Cluster 1: Agents and Revolutions
In Harvey’s article “The Right to the City” he claims that cities and city-growth today is the result of capital-surplus production. This also, he negotiates, conveys the connection between development of capitalism and urbanisation. Results are gated communities, privatized public space and gentrification forcing underpriviliged from the central city. Conclusions are that the city-growth today represents democracy’s suppression. What role does the urban planning play in this context and can architects, as one of the disciplines involved in the urban planning process, be agents for other goals than the capitalism – urbanisation goal?
Awan, Schneider and Till describes a focusing on processes and not objects in the architects practice, as a more collective way of working with space. The architect becomes a special agent. In the ECObox project in Paris in 2001 Petrescu also describes this way of working, understanding spatial production as a collective forming process. The process empowers architects and users alike. In urban planning today we can also see new types of user-involved planning processes. These are however still exceptions.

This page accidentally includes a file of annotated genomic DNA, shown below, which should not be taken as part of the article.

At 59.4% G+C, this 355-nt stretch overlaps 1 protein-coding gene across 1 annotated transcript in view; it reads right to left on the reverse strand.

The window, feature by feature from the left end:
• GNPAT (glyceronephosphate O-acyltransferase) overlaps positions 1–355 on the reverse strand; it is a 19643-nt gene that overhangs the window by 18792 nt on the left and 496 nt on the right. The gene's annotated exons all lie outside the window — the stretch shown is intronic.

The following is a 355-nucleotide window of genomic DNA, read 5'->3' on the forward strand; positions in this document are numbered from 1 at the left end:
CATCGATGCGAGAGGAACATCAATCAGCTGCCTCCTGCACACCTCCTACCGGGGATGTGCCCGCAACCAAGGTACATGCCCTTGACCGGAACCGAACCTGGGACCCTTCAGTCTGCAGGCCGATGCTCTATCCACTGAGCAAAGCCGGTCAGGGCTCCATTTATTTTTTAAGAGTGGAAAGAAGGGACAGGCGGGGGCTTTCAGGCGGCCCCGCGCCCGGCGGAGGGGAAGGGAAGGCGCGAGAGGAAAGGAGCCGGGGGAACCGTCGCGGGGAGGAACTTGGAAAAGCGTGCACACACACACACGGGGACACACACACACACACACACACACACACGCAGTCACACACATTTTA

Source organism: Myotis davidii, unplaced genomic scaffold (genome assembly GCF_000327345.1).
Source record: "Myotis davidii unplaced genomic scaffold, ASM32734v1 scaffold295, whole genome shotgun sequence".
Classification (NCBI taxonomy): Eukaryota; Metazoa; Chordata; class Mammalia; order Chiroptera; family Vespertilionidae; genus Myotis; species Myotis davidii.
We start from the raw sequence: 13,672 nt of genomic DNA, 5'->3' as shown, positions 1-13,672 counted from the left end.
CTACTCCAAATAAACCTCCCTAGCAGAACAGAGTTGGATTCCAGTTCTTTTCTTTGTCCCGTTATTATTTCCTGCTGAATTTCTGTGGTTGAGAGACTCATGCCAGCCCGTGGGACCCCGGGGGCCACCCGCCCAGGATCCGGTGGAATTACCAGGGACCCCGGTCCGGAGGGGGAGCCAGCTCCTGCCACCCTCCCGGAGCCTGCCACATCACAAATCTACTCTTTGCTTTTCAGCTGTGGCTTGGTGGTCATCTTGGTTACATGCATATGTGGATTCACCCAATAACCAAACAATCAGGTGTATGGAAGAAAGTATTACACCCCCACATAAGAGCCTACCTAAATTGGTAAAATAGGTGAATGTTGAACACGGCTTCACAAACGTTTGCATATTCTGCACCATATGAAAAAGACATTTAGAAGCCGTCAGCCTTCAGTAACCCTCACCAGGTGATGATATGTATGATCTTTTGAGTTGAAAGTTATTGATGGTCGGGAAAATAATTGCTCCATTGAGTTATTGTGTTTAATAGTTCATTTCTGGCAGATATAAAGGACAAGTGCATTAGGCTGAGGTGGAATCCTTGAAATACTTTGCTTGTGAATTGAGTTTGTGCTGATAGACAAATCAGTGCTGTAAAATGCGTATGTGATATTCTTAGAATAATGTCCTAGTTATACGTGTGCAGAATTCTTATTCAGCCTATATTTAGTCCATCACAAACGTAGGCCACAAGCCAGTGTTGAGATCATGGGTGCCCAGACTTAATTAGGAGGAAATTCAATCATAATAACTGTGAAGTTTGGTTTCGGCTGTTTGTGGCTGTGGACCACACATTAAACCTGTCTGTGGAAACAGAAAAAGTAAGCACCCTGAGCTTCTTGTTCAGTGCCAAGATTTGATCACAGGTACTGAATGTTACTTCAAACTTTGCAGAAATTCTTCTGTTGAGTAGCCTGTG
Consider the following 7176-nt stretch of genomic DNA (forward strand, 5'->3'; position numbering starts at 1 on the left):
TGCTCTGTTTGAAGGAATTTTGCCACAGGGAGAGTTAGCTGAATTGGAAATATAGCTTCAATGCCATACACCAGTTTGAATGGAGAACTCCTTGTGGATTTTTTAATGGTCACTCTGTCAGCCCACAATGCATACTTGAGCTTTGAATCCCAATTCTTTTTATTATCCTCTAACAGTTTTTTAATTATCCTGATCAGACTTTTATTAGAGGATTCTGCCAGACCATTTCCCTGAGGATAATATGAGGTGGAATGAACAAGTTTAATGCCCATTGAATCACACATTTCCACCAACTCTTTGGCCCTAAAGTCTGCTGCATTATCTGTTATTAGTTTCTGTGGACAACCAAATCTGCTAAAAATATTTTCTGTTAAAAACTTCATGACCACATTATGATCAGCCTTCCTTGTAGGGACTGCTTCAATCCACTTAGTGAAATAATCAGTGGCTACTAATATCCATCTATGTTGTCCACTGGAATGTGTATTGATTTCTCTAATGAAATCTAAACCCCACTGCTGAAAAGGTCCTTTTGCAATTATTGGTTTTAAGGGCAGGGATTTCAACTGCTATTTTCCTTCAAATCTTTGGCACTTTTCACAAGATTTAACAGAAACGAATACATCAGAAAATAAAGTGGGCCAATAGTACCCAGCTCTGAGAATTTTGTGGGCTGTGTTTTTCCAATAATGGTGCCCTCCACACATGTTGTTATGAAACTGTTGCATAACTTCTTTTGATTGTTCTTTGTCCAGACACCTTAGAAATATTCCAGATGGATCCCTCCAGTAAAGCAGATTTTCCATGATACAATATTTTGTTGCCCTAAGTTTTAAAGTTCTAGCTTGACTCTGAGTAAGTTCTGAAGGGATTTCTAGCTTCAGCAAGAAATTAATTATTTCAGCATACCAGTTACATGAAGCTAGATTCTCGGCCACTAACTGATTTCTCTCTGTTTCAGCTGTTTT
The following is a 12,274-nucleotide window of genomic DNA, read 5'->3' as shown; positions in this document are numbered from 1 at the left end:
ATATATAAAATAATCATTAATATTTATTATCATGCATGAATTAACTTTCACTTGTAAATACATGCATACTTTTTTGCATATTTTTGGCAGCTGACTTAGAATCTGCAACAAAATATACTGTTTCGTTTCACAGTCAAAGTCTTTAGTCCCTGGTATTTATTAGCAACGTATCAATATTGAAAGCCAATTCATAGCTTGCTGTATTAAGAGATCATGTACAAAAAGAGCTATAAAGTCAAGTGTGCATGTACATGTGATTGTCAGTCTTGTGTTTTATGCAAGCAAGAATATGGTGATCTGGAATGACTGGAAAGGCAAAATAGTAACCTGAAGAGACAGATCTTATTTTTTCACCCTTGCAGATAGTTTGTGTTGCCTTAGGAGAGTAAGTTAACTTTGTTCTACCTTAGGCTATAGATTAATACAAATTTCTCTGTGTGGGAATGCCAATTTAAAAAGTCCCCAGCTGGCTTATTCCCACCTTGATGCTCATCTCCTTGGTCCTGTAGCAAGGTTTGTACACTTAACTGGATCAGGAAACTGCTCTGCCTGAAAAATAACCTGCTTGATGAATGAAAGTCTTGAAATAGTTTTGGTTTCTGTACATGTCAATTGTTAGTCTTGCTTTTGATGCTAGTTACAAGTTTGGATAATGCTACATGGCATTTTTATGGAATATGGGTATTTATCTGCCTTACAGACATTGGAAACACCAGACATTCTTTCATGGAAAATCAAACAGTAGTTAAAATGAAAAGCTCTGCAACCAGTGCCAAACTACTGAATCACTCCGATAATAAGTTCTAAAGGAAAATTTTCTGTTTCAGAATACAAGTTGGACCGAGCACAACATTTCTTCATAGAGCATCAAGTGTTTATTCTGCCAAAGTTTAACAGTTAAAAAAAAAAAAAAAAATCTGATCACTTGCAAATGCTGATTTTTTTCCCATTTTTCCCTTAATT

But back to Harvey now, he describes the French Revolution and the 1960’s reaction in US towards modernism and large scale urban planning as two examples representing reactions to the phenomena ‘capital-surplus production’. Today we still have this situation, capitalism growth, on the expense of democracy, but now in a substantially larger scale due to globalisation. Does this mean that times now steer towards another “revolution”? How can the practitioner architect work ‘as an agent’ when the role very much today has become a tool for market interests? And finally, speaking from Harvey’s described former experiences, what foretells a change now, this time, of the capital-surplus production, since Harvey speaks of a condition started for more than 160 years ago and so many “revolutions” has passed since then.